The Bulletin

In effort to ‘modernize’ agency, DEQ is hampered by lack of funding, outdated laws, report finds

By: - August 19, 2019 5:22 pm

Even as the Virginia Department of Environmental Quality’s scope of work has broadened to include such critical concerns as climate change and environmental justice, the agency has seen its funding cut and its programs hamstrung by outdated state regulations, a report by the Office of the Secretary of Natural Resources says.

According to DEQ Director David Paylor, the agency’s budget has been cut by $60 million and its staff have been reduced by a third over the past decade. Since 2001, a total of 74 positions have been eliminated.

“This has resulted in significant cuts to DEQ services and programs, impacting the commonwealth’s capacity to monitor and reduce pollution, develop or update critical environmental regulations, process permits and engage with the public,” the report declares.

The document, issued Monday afternoon, is the final product of a process set in motion by Gov. Ralph Northam’s April 2018 Executive Order 6. That directive charged Paylor and Secretary of Natural Resources Matthew Strickler with conducting a comprehensive review of DEQ’s activities, as well as examining the impact to Virginia of new federal environmental regulations and improving communication with the public.

The resulting 13-page report not only sketches a roadmap toward more proactive environmental policymaking — the need to incorporate environmental justice concerns into permitting and monitoring decisions is mentioned several times, for example — but sharply highlights the General Assembly’s declining investment in the agency.

Specifically called out are significant funding cuts since 2001 that have axed $4.3 million from the budget of the Air Division, $8.5 million from the Water Division and  $2.3 million from the Land Protection and Revitalization Division.

At the same time, the report notes, the General Assembly has not updated many of the fees that DEQ is allowed to charge, preventing the agency from both offsetting its budget losses and enforcing its permits aggressively.

Among the legislative changes requested in this area are new laws that would allow periodic adjustments to enforcement penalties, increase the agency director’s administrative penalty authority and allow DEQ to issue stop-work orders across all areas that fall under its purview.

Monday’s report further reinforces the agency’s intention under Northam to “continue using standards that are more protective of the environment and public health” than federal environmental regulations weakened under the administration of President Donald Trump.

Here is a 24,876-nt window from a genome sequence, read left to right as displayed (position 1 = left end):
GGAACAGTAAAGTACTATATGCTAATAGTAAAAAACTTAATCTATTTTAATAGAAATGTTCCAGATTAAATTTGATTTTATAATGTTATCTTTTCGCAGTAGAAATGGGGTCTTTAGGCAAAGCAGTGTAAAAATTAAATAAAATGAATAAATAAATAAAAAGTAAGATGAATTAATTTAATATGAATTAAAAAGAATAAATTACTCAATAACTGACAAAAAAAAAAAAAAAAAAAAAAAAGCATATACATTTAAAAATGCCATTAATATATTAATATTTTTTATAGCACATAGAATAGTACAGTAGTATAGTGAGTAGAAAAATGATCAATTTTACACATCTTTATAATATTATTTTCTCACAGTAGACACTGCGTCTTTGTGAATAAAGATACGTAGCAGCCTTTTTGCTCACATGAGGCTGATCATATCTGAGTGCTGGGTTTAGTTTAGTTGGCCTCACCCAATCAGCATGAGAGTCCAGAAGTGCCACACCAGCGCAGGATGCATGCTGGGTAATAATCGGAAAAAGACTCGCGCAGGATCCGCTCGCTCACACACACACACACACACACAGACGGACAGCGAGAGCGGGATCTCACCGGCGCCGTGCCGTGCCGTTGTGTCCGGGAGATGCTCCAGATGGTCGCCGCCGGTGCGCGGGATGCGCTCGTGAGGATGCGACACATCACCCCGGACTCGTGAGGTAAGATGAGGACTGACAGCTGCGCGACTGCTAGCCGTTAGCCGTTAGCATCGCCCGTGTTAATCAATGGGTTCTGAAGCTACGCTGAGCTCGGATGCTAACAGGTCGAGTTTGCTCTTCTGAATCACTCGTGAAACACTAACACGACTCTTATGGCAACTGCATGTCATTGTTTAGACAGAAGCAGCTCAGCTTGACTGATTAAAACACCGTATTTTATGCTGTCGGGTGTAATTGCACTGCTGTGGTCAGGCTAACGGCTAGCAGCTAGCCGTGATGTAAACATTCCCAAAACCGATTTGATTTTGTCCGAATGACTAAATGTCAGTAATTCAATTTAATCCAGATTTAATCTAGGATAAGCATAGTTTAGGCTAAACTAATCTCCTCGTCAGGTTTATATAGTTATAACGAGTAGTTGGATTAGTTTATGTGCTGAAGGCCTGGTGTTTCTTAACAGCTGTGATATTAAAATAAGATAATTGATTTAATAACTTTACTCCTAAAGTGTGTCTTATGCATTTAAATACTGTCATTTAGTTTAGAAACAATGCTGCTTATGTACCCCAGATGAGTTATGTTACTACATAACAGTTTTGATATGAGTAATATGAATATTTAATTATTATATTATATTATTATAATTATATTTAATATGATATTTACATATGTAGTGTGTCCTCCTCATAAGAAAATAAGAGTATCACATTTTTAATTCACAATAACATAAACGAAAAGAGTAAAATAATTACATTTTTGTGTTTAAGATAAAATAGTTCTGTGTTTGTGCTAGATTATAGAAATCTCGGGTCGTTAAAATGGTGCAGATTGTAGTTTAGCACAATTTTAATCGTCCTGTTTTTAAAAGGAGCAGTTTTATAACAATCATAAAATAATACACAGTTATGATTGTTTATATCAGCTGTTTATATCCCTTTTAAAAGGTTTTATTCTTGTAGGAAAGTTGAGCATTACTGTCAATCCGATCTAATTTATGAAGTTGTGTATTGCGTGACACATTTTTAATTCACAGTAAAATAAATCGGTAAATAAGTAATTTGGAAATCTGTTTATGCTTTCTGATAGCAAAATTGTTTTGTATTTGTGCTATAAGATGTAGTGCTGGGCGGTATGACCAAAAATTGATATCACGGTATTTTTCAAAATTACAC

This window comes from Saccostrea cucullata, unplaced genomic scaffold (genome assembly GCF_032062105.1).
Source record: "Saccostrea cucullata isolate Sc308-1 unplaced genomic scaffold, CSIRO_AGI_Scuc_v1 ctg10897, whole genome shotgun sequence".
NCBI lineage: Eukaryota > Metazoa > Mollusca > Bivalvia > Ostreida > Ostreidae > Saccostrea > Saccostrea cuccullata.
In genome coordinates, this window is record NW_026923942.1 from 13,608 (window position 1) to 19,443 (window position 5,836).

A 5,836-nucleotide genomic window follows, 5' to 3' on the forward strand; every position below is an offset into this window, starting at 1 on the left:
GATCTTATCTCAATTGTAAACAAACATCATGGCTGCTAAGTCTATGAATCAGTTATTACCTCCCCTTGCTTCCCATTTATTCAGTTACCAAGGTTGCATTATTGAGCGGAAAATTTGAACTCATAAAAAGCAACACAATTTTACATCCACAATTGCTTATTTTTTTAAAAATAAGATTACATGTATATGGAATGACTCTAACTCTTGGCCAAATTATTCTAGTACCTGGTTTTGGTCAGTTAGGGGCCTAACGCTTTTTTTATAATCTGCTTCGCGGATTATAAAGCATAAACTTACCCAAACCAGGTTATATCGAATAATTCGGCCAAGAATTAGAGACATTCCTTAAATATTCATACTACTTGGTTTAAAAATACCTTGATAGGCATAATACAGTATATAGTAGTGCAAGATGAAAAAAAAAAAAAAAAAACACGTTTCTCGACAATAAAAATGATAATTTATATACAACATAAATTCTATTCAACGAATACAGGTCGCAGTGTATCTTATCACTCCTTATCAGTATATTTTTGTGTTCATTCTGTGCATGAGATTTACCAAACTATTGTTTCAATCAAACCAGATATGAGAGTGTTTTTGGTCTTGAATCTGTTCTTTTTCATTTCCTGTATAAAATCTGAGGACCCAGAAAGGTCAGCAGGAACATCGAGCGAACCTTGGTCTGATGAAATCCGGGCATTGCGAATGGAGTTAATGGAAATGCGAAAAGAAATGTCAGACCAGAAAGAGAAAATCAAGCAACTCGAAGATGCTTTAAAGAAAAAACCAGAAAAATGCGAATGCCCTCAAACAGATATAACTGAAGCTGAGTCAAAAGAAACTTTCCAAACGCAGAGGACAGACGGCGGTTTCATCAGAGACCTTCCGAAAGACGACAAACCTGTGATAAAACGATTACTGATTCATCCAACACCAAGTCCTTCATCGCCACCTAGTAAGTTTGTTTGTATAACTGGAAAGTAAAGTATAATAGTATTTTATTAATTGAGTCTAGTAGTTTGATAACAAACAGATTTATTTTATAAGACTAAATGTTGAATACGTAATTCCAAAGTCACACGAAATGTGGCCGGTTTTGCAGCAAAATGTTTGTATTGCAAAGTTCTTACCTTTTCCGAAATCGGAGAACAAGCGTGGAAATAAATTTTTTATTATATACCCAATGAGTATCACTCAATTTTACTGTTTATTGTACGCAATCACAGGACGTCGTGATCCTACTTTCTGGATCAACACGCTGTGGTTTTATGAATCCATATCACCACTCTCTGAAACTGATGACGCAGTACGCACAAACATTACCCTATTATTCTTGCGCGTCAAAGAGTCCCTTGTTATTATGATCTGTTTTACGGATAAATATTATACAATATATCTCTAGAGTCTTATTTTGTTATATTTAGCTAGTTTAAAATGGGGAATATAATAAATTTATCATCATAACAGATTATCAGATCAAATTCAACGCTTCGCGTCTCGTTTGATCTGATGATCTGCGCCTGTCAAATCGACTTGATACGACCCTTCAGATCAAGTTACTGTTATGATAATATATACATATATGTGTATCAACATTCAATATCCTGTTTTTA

In line with that goal, suggestions for future action include expanded and improved monitoring of the state’s water and air, as well as the ability for the agency to charge fees for carbon pollution.

“DEQ needs to build new capacity to take on challenges like climate change and environmental justice, and to modernize outdated regulations or issue new ones to incorporate new science, adapt to changing pollution sources, and strengthen environmental protections,” the document contends.

Beth Roach, chair of the Virginia Council on Environmental Justice, praised the document in an agency news release as “a comprehensive report with strong steps,” and encouraged the state to continue “prioritizing the voices of the environmental justice community at large as we move forward.”

Environmental groups like the James River Association, Chesapeake Bay Foundation and Southern Environmental Law Center had positive reactions to the report.

Jamie Brunkow, senior advocacy manager and James riverkeeper for the James River Association, in a statement called the recommendations “much-needed and long overdue.”

“Our natural resource agencies have an important job to do protecting Virginia’s environment, but that work has been weakened by a decade of budget cuts,” he said.

Chesapeake Bay Foundation Assistant Director Peggy Sanner described the administration’s goals as “commendable” but cautioned that “follow-through remains key — especially in ensuring strong enforcement of environmental violations, improving stormwater management, expanding water quality monitoring and other programs that protect Virginia’s waterways and assuring meaningful attention to environmental justice.”

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Sarah Vogelsong
Sarah Vogelsong

Sarah is Editor-in-Chief of the Mercury and previously its environment and energy reporter. She has worked for multiple Virginia and regional publications, including Chesapeake Bay Journal, The Progress-Index and The Caroline Progress. Her reporting has won awards from groups such as the Society of Environmental Journalists and Virginia Press Association, and she is an alumna of the Columbia Energy Journalism Initiative and Metcalf Institute Science Immersion Workshop for Journalists.